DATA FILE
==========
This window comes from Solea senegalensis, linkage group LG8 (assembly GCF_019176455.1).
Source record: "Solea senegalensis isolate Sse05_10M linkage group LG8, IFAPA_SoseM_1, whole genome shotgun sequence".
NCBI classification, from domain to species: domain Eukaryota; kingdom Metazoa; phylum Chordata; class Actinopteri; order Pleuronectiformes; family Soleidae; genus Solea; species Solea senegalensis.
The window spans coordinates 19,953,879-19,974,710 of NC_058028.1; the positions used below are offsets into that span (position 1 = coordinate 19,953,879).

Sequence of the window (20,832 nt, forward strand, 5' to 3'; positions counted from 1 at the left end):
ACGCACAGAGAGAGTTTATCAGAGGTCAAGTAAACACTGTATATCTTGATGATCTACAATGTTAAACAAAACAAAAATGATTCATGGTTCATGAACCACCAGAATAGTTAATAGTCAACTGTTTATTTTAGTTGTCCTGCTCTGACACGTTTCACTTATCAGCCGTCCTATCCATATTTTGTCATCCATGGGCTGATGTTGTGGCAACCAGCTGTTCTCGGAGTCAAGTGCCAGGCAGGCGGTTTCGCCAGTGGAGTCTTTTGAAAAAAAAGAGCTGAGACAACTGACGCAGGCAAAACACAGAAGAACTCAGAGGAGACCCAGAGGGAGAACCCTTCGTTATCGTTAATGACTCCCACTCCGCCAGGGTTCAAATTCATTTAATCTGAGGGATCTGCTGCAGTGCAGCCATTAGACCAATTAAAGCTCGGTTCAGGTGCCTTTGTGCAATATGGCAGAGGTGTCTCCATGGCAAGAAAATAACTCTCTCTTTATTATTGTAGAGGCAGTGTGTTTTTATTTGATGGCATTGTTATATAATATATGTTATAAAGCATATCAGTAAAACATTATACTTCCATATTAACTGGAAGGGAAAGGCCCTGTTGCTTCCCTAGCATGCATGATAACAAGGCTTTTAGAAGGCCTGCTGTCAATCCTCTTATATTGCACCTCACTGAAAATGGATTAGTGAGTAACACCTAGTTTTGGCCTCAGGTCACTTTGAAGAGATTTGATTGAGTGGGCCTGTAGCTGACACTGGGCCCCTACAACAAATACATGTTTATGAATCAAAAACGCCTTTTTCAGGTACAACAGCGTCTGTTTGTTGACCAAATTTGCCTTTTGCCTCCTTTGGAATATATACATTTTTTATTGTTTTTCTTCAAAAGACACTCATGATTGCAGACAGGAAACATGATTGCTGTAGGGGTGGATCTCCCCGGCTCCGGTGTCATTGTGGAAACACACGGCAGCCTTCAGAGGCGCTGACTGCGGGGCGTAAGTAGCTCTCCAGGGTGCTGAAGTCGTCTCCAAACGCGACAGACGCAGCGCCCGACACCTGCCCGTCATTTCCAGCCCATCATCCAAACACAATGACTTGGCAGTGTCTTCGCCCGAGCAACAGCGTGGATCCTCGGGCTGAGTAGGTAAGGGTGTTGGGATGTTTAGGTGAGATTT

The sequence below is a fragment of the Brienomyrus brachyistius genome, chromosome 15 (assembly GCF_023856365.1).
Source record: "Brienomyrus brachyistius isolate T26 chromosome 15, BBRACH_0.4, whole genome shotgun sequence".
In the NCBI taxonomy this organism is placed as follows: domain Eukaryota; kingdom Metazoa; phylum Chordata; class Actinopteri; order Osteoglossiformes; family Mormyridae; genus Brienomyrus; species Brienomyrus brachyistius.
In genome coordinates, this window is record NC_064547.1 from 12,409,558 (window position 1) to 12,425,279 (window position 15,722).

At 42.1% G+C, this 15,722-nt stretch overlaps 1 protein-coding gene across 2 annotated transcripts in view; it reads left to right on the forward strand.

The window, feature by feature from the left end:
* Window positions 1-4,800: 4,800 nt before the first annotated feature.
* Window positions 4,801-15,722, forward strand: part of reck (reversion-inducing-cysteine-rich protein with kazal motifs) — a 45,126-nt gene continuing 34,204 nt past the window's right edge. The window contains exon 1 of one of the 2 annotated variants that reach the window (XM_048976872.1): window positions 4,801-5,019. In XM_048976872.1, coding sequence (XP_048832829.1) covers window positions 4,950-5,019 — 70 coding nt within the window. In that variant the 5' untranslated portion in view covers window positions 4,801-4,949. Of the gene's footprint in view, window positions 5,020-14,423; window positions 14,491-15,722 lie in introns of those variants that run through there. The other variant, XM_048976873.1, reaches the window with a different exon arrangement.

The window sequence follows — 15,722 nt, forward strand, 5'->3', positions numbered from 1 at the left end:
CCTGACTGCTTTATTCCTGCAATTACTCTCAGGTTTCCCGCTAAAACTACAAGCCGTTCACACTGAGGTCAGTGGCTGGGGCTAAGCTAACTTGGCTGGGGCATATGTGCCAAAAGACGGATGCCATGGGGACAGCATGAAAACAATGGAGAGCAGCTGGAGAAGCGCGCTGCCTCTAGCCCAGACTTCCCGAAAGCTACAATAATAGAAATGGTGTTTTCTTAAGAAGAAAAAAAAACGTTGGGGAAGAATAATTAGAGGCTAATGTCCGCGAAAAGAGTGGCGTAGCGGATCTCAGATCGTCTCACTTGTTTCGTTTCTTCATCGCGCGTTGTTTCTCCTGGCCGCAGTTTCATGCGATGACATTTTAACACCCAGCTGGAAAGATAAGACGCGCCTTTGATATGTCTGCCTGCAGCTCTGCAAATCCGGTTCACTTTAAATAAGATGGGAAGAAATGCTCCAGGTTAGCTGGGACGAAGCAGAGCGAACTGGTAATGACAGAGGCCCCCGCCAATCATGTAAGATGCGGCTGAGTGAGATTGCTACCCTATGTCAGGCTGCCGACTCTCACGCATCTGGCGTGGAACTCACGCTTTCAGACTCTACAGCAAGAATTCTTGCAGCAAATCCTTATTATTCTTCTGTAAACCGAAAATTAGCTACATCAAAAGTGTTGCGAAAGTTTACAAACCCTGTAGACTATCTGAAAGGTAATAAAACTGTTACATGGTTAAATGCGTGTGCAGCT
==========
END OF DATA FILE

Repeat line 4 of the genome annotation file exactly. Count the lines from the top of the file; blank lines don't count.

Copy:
The window spans coordinates 19,953,879-19,974,710 of NC_058028.1; the positions used below are offsets into that span (position 1 = coordinate 19,953,879).